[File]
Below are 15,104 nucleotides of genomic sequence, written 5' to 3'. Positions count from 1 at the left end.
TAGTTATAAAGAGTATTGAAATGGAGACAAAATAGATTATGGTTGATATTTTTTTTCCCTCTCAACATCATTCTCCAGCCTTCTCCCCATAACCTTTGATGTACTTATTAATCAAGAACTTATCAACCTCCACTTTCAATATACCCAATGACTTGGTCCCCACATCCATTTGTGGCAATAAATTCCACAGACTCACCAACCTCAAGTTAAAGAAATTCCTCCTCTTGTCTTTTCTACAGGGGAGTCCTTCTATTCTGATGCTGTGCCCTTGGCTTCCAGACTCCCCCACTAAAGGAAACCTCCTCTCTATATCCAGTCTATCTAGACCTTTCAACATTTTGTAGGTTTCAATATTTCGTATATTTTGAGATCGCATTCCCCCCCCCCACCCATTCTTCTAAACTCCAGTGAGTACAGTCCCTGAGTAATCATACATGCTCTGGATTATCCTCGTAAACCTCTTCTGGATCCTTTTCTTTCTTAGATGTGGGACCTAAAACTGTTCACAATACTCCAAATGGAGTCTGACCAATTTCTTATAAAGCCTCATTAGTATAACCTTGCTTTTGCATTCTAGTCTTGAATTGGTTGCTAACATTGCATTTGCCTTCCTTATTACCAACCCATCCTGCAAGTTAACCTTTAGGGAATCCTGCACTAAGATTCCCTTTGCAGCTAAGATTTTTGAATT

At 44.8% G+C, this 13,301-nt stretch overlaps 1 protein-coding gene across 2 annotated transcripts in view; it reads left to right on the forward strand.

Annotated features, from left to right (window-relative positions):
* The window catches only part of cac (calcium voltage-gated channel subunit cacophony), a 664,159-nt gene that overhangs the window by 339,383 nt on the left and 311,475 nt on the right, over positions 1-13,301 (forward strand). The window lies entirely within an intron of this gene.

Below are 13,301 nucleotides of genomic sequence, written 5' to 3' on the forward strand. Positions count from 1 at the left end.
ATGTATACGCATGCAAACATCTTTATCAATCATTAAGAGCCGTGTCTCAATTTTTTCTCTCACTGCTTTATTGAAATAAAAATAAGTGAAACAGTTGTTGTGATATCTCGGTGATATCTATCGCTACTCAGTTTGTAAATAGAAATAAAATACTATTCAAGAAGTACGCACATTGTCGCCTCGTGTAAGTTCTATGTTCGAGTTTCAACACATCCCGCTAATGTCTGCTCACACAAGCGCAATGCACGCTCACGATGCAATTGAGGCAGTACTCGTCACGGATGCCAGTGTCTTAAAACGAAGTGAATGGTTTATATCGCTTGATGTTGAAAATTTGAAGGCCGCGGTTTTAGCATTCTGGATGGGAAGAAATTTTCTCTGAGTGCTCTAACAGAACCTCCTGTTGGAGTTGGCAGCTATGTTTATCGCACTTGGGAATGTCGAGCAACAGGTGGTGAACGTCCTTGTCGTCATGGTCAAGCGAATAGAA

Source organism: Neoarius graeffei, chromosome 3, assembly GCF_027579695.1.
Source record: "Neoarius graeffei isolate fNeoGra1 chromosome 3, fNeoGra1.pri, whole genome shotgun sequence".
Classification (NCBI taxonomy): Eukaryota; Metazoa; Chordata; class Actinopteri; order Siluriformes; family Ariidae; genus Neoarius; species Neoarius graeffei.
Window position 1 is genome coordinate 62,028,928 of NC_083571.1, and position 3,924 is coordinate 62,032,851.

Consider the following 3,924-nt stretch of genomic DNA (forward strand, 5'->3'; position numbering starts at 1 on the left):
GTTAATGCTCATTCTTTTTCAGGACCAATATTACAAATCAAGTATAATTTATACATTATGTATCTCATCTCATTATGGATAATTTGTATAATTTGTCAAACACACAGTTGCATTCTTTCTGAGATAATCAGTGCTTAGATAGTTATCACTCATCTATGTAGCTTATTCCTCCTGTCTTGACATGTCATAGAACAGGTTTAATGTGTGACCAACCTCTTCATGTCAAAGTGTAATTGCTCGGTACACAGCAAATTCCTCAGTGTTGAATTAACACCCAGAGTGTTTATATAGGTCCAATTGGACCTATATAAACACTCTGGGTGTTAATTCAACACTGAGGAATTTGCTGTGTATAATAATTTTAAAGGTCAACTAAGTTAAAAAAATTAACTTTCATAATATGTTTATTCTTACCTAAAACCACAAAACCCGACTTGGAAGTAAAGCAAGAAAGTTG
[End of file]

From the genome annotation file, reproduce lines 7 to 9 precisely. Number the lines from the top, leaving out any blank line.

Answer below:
ATGTATACGCATGCAAACATCTTTATCAATCATTAAGAGCCGTGTCTCAATTTTTTCTCTCACTGCTTTATTGAAATAAAAATAAGTGAAACAGTTGTTGTGATATCTCGGTGATATCTATCGCTACTCAGTTTGTAAATAGAAATAAAATACTATTCAAGAAGTACGCACATTGTCGCCTCGTGTAAGTTCTATGTTCGAGTTTCAACACATCCCGCTAATGTCTGCTCACACAAGCGCAATGCACGCTCACGATGCAATTGAGGCAGTACTCGTCACGGATGCCAGTGTCTTAAAACGAAGTGAATGGTTTATATCGCTTGATGTTGAAAATTTGAAGGCCGCGGTTTTAGCATTCTGGATGGGAAGAAATTTTCTCTGAGTGCTCTAACAGAACCTCCTGTTGGAGTTGGCAGCTATGTTTATCGCACTTGGGAATGTCGAGCAACAGGTGGTGAACGTCCTTGTCGTCATGGTCAAGCGAATAGAA

Source organism: Neoarius graeffei, chromosome 3, assembly GCF_027579695.1.
Source record: "Neoarius graeffei isolate fNeoGra1 chromosome 3, fNeoGra1.pri, whole genome shotgun sequence".